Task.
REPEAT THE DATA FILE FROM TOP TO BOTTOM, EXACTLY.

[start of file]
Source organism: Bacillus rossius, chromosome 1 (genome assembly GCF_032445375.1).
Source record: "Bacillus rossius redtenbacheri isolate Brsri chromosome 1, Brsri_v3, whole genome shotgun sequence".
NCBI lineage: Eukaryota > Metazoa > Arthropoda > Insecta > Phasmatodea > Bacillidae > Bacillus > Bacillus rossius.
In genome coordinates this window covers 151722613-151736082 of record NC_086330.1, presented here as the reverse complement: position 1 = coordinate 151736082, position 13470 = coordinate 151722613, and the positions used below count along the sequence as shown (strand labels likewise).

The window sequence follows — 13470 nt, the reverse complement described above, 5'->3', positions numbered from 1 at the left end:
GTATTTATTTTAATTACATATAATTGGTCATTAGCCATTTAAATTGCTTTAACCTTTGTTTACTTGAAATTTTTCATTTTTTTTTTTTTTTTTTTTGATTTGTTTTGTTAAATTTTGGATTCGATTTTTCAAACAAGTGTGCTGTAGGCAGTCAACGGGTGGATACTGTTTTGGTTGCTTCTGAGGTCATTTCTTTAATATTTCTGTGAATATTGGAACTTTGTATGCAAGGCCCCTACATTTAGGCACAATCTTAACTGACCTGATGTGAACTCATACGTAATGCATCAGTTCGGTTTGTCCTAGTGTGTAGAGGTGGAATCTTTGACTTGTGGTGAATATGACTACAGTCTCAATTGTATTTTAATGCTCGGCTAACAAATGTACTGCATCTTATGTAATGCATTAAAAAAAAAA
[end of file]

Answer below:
Source organism: Bacillus rossius, chromosome 1 (genome assembly GCF_032445375.1).
Source record: "Bacillus rossius redtenbacheri isolate Brsri chromosome 1, Brsri_v3, whole genome shotgun sequence".
NCBI lineage: Eukaryota > Metazoa > Arthropoda > Insecta > Phasmatodea > Bacillidae > Bacillus > Bacillus rossius.
In genome coordinates this window covers 151722613-151736082 of record NC_086330.1, presented here as the reverse complement: position 1 = coordinate 151736082, position 13470 = coordinate 151722613, and the positions used below count along the sequence as shown (strand labels likewise).

The window sequence follows — 13470 nt, the reverse complement described above, 5'->3', positions numbered from 1 at the left end:
GTATTTATTTTAATTACATATAATTGGTCATTAGCCATTTAAATTGCTTTAACCTTTGTTTACTTGAAATTTTTCATTTTTTTTTTTTTTTTTTTTGATTTGTTTTGTTAAATTTTGGATTCGATTTTTCAAACAAGTGTGCTGTAGGCAGTCAACGGGTGGATACTGTTTTGGTTGCTTCTGAGGTCATTTCTTTAATATTTCTGTGAATATTGGAACTTTGTATGCAAGGCCCCTACATTTAGGCACAATCTTAACTGACCTGATGTGAACTCATACGTAATGCATCAGTTCGGTTTGTCCTAGTGTGTAGAGGTGGAATCTTTGACTTGTGGTGAATATGACTACAGTCTCAATTGTATTTTAATGCTCGGCTAACAAATGTACTGCATCTTATGTAATGCATTAAAAAAAAAA